It is the final week of my Scottish Sojourn, and my thoughts turn towards home.
And as I prepare to move back to Australia, I am aware of the heightened vulnerability of my current state of being. I have spent everything on this PhD, financially and personally.
My bank accounts are near zero, and there is ever diminishing room left on my credit card. What financial debts I have, thankfully, are with friends or family, on generous and compassionate terms, and will not break me. I cannot say the same for the financial burden facing many of my friends in the PhD program.
My energy levels are even closer to zero, and I can feel the same chronic fatigue-like symptoms of aching muscles, sore throat and stuffy sinuses, inability to concentrate, and overwhelming tiredness I have felt before during this season of prolonged and intense stress.
But I am returning home, to be enfolded by the love of my family, warmed by Adelaide friendships and Australian sun, and energy will soon be restored. There is hope and anticipation for new adventures to lift the spirit. There is much satisfaction from a successful season in Scotland.
I will be soon engaged in the task of establishing a new home, and the financial cost of that is a little daunting with my empty coffers. But I am not feeling overwhelmed, or even panicked. For I have decided I will take my time to furnish whatever abode I find myself making home for the next season of my life. This time I will not accumulate donated stuff - however generously offered - simply to fill empty rooms. I will not buy the cheapest things simply because they are the cheapest.
This time, as I establish my home, I will be intentional in choosing furniture and furnishings that reflect who I am, that support the way I want to live. I want to create a home that is welcoming and nurturing for me, that extends an embrace to my guests. I want to be a careful steward of my financial resources, to pay attention and not take for granted what I hope will be a more secure financial situation in this next phase of life. I'd like to invest in quality, in beauty, in local and ethical production where I can. I will be grateful if I am, at last, in a position to be able to so choose.
And as I turn my thoughts towards something new, there is much I have learnt from what has been.
I have learnt that I can indeed live on the smell of an oily rag, if I must; can turn suitcases and boxes into shelves and drawers, and make do in a sparsely equipped kitchen.
I have also learnt that while I can survive on cheap, quick and easy meals, I function more effectively with less sugar, more vegetables, and do appreciate carefully prepared meals.
I have learnt that I belong to a vast, generous, kind community of friendship across the world, that I am not alone, am needed by and need you.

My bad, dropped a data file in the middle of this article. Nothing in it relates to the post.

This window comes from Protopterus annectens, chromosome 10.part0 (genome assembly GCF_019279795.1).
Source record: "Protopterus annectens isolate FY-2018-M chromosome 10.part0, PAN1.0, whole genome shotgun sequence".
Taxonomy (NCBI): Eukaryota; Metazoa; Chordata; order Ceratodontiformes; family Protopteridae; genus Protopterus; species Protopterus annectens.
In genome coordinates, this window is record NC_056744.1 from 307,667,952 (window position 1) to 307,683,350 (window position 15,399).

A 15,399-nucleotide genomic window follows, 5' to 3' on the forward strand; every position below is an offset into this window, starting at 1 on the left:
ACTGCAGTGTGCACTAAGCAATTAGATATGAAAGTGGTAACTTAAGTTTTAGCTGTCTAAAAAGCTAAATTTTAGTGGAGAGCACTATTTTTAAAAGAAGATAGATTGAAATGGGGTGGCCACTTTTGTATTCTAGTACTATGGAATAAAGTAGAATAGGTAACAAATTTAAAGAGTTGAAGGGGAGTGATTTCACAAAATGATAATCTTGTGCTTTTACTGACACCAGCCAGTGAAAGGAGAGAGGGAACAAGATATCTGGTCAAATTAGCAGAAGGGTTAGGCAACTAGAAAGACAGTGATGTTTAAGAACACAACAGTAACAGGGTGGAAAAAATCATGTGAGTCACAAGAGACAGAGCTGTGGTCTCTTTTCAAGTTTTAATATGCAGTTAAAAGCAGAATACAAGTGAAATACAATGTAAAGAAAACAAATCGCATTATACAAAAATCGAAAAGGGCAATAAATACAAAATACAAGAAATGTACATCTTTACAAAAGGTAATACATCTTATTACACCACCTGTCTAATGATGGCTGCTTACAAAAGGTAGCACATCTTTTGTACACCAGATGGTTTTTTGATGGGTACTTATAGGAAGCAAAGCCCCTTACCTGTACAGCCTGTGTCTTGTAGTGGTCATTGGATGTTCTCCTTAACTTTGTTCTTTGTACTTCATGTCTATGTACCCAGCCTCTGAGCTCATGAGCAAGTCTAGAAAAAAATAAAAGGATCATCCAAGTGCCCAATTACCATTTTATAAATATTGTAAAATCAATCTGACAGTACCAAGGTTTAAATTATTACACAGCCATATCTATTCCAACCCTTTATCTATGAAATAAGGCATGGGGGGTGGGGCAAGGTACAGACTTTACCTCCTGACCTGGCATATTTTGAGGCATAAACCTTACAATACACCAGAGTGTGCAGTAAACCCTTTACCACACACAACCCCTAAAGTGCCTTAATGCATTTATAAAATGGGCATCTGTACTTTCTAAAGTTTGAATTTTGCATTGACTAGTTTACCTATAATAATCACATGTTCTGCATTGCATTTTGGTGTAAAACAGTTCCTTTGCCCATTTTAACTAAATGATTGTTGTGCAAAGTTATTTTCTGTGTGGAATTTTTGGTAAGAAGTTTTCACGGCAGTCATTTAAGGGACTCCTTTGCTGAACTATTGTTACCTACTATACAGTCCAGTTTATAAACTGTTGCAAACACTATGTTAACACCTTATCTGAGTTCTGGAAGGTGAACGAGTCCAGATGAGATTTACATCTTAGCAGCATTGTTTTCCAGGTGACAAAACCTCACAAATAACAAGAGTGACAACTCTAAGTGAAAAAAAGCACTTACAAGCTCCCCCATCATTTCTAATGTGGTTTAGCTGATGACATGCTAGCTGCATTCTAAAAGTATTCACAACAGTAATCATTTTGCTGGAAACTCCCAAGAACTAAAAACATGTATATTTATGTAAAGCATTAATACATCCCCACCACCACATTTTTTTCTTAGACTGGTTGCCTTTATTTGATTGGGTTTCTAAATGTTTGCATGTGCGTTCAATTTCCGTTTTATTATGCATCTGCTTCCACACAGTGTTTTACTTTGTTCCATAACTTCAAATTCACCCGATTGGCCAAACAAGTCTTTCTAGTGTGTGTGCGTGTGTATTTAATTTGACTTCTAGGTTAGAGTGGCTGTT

I have learnt the value of the 'stuff' we gather in our home, to remind us of who we are, to shape a way of life that sustains and restores and delights. I have remembered the value of delight.
I have learnt that I am right to seek a place in which to live that allows me to retreat. I have also learnt that I appreciate a comfortable armchair or sofa for sitting, contemplating, reading, stitching.
I have learnt more about my gifts and skills as a storyteller, a poet, a minister; as one who offers the artistic perspective to challenge, heal, lament, and celebrate; one who tells our stories and listens to stories for the strengthening of people and community; one who holds people safe in the discerning process, the learning process, the work of worship together.
I have learnt ways to polish my creative work, to make my creative work earn me something to live on, to share my creative work with my communities. I have learnt that people do indeed value my creative work, and I have learnt that I would rather not have to rely on that work to make me something to live on, that I would appreciate some freedom to simply create.
I have learnt the depths of my resilience, the heights of my courage, the extent of my commitment to the call of the Way of God as the way I choose to live, and I have learnt to trust all this.
I have learnt to be grateful for all that I have, to recognise that although I am financially perpetually poor, I am among the richest humans, with access to health care, education, nutrition, clean water; with the privilege of choice, the gift of experience; with love and embrace from a committed family, generous friends, and faithful church communities all over the world. I have learnt that I am rich, and richer still when I share of that wealth I have received.
With five days left to live in Edinburgh, there is much more I could, and perhaps need, to say, and in time I am sure I will. These are the words for today, five days before the Scottish Sojourn comes to its end.